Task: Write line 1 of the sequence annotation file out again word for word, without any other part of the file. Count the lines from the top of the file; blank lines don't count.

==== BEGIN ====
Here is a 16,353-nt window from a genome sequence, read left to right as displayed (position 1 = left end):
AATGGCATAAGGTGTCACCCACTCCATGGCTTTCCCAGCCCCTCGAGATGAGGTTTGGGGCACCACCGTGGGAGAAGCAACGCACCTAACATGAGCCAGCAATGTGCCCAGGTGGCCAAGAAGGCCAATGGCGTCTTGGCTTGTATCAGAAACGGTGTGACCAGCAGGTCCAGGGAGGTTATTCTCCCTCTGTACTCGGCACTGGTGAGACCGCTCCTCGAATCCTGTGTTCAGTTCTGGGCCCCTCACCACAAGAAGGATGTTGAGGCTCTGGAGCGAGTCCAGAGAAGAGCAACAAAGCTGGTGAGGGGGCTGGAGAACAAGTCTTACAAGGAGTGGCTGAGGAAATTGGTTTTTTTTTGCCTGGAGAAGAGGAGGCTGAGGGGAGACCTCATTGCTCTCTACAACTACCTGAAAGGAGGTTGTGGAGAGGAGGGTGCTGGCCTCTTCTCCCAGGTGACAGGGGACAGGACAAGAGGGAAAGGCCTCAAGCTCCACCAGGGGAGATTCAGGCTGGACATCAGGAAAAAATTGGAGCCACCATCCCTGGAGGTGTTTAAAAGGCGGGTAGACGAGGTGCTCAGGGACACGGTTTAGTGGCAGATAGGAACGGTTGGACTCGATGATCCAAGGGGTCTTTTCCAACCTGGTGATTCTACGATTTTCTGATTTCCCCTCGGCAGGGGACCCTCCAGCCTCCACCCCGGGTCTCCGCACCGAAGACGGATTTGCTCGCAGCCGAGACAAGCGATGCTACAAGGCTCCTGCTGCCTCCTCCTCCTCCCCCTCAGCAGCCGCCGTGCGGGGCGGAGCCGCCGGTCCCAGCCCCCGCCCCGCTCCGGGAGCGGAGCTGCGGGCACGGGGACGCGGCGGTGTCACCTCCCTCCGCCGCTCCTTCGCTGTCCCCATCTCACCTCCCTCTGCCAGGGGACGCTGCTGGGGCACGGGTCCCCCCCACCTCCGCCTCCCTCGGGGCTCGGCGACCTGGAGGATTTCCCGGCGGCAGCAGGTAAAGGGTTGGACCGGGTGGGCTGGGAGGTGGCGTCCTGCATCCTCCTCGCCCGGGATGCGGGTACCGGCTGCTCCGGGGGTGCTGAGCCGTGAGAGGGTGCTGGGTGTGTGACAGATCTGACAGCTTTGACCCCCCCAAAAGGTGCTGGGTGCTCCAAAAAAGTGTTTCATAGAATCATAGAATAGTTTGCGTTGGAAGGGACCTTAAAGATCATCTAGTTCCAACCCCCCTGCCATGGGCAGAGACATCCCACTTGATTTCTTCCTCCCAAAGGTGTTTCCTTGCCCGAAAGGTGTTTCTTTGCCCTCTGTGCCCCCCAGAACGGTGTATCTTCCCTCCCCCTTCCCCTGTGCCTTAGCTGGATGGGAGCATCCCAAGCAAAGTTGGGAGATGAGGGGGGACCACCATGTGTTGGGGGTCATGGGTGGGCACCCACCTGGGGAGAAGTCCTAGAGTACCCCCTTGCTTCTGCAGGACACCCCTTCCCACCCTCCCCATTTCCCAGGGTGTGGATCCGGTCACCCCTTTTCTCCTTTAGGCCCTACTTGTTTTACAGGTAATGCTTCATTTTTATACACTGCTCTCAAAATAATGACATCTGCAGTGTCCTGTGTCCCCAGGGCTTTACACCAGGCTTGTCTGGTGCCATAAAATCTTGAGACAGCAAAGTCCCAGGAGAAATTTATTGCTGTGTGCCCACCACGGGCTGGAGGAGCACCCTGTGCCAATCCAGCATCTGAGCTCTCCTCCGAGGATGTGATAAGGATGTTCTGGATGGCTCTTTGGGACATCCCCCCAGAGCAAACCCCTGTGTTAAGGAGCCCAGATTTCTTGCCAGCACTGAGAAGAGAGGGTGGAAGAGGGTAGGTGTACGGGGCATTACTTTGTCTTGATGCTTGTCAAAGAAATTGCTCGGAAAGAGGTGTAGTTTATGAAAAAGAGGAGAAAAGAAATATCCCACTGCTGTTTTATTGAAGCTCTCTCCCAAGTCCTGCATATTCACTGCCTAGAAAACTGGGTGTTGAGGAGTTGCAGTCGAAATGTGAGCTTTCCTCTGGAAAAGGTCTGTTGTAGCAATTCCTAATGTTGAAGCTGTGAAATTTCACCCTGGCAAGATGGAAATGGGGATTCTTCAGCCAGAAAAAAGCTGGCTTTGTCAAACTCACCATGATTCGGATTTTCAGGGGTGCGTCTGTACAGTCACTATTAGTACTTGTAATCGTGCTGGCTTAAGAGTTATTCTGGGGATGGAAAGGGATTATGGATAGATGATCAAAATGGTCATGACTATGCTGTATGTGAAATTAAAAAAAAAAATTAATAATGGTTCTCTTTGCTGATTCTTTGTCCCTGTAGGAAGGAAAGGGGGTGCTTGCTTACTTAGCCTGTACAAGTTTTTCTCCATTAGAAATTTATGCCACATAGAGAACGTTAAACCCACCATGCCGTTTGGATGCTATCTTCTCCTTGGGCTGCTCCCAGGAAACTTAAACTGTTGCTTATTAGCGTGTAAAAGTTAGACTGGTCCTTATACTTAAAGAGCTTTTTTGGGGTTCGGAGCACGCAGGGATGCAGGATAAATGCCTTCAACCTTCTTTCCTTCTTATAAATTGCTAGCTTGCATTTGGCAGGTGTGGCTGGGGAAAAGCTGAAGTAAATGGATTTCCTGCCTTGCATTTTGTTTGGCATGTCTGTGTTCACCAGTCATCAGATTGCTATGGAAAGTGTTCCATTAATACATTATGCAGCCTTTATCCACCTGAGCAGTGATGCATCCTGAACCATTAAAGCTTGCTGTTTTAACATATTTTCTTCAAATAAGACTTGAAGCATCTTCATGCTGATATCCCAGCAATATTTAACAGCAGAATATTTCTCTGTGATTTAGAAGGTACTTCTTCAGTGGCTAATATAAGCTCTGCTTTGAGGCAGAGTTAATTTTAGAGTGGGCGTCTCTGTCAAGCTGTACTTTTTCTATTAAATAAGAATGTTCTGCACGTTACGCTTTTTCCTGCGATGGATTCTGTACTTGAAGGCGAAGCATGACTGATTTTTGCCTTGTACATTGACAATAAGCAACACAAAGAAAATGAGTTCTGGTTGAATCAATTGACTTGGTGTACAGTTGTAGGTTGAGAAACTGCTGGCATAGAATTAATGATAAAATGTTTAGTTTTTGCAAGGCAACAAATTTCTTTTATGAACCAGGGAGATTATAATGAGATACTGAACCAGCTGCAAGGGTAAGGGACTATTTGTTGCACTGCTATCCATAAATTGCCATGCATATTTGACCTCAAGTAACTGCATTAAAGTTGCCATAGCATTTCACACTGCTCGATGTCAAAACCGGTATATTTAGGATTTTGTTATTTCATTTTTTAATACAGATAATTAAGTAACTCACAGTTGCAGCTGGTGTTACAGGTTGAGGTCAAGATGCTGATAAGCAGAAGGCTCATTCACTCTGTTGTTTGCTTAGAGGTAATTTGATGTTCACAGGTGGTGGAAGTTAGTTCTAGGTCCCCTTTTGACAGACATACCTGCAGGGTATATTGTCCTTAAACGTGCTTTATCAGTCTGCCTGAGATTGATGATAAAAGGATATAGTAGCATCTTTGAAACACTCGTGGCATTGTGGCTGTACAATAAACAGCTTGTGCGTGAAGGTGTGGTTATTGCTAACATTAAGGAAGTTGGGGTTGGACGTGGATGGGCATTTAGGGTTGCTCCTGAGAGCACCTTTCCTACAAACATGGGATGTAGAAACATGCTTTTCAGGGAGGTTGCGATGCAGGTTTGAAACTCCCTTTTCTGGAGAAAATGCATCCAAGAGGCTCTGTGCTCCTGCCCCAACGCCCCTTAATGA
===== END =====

Here is a 16,353-nt window from a genome sequence, read left to right as displayed (position 1 = left end):